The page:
I had been in a small plane before. I flew around Augusta one time with another friend and I have been in them on fishing trips out west so I was no stranger to this type of plane. The cockpit was very small and of course once the plane is running it is very loud. Steve gave me a set of headphones by which we were to communicate and as well serve as noise reducers. So off we go. The sky which to my appraisal when we got to the airport was scattered clouds, once we became airborne was much less scattered. In fact all I could see is white. It was if we were a tiny capsule and then placed in a sheet or something. Nothing but white, tight quarters and noise. There was no view, which I thought would be the fun part; you know looking out the window on the way to LaGrange like a kid would. None of that white all the way there.

Steve then told me of the flight plan. “We’re flying over Atlanta’s Hartsville Airport.” I joking said, “The busiest airport in the world?” “We’re okay, I have a flight plan. I won’t be flying where the other planes will be.” I ask, “Wouldn’t it be better if we could see?” “John, I have a flight plan and I have my instruments. The airport controller will be directing me. We’re good. Don’t worry about it.”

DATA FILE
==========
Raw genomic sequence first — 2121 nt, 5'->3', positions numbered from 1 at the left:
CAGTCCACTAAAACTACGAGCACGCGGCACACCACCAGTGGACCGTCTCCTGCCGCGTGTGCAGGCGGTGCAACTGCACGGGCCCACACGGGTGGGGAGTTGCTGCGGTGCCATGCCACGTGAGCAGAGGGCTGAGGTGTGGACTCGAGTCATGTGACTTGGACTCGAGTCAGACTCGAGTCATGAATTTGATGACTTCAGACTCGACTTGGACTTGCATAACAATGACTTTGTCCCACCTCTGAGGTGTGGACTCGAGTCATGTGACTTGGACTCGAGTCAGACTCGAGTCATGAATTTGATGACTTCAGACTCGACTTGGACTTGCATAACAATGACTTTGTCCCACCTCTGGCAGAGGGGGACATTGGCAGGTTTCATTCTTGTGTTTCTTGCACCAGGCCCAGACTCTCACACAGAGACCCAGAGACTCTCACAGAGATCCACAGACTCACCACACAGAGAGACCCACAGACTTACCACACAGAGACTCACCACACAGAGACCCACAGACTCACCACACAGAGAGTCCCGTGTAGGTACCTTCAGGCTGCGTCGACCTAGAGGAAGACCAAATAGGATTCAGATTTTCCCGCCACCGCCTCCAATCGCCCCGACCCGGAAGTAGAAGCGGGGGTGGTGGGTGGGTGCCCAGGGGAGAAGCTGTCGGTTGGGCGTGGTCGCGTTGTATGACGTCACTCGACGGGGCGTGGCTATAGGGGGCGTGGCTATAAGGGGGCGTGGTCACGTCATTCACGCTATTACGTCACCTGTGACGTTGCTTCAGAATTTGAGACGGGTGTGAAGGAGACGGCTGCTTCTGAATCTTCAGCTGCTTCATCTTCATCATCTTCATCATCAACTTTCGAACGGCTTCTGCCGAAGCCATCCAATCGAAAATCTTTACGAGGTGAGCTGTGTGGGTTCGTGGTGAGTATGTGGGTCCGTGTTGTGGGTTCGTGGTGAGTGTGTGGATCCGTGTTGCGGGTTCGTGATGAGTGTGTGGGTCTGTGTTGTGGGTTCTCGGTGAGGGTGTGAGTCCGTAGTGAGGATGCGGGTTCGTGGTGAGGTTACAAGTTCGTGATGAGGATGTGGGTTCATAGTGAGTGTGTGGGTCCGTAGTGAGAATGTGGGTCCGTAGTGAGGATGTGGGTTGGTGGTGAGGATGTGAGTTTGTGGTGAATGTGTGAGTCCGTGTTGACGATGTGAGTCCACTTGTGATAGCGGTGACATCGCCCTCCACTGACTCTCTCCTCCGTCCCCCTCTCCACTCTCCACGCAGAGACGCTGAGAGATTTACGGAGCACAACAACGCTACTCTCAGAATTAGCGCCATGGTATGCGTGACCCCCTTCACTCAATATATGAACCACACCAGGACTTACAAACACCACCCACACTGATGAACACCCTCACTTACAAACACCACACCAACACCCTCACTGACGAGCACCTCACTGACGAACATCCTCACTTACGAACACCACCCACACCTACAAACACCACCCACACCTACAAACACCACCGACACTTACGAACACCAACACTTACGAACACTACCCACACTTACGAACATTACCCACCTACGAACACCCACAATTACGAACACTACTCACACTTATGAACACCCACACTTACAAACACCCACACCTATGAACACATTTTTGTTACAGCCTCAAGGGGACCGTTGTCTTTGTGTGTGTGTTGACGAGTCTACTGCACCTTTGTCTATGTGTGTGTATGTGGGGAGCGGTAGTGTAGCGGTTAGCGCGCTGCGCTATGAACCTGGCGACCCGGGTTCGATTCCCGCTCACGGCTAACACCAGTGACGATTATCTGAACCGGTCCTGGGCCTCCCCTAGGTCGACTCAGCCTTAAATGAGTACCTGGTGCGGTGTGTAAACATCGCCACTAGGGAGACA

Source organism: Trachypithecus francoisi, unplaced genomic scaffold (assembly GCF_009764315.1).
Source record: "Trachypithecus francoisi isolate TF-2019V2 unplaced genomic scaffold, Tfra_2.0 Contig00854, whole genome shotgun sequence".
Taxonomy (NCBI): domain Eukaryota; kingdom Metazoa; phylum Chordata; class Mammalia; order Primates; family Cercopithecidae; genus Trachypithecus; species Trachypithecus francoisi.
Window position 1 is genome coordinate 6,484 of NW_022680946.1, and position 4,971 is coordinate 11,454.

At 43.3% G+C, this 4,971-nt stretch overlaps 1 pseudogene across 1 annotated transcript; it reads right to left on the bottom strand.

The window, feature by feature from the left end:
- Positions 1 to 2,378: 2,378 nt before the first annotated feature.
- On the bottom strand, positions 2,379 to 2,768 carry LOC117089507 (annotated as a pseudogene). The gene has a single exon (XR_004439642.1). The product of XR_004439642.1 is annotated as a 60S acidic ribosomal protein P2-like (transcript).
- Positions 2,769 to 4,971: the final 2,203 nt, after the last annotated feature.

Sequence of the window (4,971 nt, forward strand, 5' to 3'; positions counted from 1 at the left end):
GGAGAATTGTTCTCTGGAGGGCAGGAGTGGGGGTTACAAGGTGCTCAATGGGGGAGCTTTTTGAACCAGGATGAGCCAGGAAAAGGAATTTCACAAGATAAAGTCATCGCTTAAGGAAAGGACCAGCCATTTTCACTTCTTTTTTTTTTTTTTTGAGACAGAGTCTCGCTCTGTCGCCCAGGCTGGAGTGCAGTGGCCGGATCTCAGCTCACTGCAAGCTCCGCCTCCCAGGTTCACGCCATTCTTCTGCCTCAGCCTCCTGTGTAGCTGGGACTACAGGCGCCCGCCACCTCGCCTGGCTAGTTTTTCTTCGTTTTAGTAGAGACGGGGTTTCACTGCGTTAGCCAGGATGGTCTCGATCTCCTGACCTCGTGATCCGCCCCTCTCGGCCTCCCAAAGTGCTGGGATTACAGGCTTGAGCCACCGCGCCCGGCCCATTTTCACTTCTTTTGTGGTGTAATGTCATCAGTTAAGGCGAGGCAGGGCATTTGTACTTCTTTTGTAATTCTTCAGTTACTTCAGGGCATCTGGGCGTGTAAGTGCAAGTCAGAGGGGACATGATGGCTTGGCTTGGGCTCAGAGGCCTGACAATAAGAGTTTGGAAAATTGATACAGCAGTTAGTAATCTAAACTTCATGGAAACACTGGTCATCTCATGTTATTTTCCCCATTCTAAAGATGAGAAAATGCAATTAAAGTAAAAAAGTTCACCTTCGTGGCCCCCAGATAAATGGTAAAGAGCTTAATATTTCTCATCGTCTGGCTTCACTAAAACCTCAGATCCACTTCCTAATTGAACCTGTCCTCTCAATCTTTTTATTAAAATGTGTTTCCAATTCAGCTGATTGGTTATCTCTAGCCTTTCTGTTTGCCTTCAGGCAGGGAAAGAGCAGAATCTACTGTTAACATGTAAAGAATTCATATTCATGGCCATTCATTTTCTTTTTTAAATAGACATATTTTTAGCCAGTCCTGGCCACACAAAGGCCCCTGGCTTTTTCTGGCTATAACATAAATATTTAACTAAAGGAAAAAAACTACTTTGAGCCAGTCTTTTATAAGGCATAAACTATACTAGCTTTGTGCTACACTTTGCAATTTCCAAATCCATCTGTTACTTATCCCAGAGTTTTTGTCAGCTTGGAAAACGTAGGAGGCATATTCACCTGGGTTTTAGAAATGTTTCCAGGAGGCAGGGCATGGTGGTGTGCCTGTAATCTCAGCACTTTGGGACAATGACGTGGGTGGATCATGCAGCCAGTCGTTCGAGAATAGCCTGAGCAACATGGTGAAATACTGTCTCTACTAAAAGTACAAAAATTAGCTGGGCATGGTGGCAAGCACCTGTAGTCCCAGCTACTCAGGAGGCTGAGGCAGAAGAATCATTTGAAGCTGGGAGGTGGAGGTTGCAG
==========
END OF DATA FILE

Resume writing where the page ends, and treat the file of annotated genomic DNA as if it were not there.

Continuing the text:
About two hours later Steve says we are about there and we begin to descend to the LaGrange airport, still no vision but I can see the altitude change on the instrument panel and I see a diagram of a runway. As we come down out of the clouds, I see was appeared to be airport type structures and then he opens up the throttle and we go back up quickly and begin to circle around. “I overshot the runway. I’ll get it this time.”

Meanwhile, I was later to find, my mother was in the terminal talking with the attendants there and witnessed the whole missed runway thing. Before they knew that the plane they just witnessed was the one my mother was waiting on someone said, “Who are those idiots. They shouldn’t be flying today.” My mother said sarcastically, “That’s my ride.”